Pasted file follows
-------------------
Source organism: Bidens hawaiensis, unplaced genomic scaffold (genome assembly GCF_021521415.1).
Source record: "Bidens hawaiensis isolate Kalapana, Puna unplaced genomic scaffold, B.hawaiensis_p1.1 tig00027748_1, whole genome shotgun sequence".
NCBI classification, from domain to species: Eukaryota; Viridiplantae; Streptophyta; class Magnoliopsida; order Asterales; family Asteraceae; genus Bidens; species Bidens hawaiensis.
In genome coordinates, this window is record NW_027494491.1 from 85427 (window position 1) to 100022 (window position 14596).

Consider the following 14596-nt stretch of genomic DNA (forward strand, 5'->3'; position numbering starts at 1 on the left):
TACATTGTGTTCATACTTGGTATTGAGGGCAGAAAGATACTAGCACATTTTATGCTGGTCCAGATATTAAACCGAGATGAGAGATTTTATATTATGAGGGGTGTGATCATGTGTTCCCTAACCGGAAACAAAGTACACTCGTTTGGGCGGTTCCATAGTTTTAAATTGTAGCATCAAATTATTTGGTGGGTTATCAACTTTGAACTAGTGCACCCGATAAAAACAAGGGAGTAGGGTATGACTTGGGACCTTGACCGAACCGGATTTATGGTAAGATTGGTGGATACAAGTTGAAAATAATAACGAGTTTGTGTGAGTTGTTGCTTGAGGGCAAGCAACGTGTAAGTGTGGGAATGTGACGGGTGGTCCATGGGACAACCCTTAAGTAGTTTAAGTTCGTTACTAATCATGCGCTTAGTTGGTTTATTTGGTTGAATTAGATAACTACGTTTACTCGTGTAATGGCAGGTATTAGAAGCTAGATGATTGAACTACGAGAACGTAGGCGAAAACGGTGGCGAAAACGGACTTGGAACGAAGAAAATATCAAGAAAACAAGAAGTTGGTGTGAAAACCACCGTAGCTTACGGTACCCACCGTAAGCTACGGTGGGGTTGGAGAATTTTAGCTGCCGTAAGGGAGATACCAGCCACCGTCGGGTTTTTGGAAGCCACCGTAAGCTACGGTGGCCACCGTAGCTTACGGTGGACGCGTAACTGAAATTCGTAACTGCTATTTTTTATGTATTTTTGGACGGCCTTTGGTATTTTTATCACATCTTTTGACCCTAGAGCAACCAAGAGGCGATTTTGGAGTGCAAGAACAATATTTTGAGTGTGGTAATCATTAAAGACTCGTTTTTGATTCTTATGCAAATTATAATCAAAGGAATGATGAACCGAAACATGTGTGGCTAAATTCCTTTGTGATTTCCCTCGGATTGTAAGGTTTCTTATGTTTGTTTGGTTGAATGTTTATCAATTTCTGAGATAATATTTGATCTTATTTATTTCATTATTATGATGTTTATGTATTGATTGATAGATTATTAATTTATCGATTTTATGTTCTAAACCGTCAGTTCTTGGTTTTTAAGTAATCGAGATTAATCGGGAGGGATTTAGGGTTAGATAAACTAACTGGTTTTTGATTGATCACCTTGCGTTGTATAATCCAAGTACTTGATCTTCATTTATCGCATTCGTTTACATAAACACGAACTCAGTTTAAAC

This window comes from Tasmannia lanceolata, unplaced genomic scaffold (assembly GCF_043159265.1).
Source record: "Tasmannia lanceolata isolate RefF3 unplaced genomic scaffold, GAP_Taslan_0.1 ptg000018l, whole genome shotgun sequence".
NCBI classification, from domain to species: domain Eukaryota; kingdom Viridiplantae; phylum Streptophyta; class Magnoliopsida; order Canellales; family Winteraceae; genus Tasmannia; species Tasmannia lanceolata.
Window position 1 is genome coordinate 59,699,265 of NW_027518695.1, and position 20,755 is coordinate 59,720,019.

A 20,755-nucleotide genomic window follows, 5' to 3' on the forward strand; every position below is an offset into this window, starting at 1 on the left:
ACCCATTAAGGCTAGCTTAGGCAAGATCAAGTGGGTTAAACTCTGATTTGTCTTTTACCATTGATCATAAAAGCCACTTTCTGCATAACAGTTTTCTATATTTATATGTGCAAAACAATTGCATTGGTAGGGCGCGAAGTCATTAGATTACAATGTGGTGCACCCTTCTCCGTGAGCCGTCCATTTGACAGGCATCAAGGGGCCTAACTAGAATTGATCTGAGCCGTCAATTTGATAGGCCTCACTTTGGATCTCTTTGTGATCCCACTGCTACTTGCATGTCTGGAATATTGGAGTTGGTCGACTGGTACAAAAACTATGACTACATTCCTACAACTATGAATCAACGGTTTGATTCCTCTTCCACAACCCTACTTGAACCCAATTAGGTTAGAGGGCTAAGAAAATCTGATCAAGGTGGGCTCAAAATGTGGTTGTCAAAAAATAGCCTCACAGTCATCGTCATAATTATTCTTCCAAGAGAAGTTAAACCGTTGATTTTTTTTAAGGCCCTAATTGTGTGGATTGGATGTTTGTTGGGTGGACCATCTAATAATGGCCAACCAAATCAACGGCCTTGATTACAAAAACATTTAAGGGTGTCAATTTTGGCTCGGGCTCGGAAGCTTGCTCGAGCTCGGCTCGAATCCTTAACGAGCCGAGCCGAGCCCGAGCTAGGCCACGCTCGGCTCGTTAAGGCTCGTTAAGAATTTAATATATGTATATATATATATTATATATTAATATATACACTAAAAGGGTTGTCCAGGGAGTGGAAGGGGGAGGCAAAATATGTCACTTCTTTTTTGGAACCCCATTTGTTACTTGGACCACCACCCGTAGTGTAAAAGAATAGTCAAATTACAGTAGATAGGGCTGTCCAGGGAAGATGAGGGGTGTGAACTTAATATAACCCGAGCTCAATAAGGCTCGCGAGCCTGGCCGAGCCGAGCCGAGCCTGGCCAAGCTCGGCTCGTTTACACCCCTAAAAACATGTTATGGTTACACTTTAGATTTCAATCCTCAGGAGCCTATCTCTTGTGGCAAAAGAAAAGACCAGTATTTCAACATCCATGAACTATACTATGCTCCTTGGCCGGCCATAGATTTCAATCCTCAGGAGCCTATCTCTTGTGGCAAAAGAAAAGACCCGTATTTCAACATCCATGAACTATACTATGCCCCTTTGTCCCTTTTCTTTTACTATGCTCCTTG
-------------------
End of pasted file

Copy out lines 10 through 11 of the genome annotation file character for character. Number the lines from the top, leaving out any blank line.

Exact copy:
Window position 1 is genome coordinate 59,699,265 of NW_027518695.1, and position 20,755 is coordinate 59,720,019.

A 20,755-nucleotide genomic window follows, 5' to 3' on the forward strand; every position below is an offset into this window, starting at 1 on the left: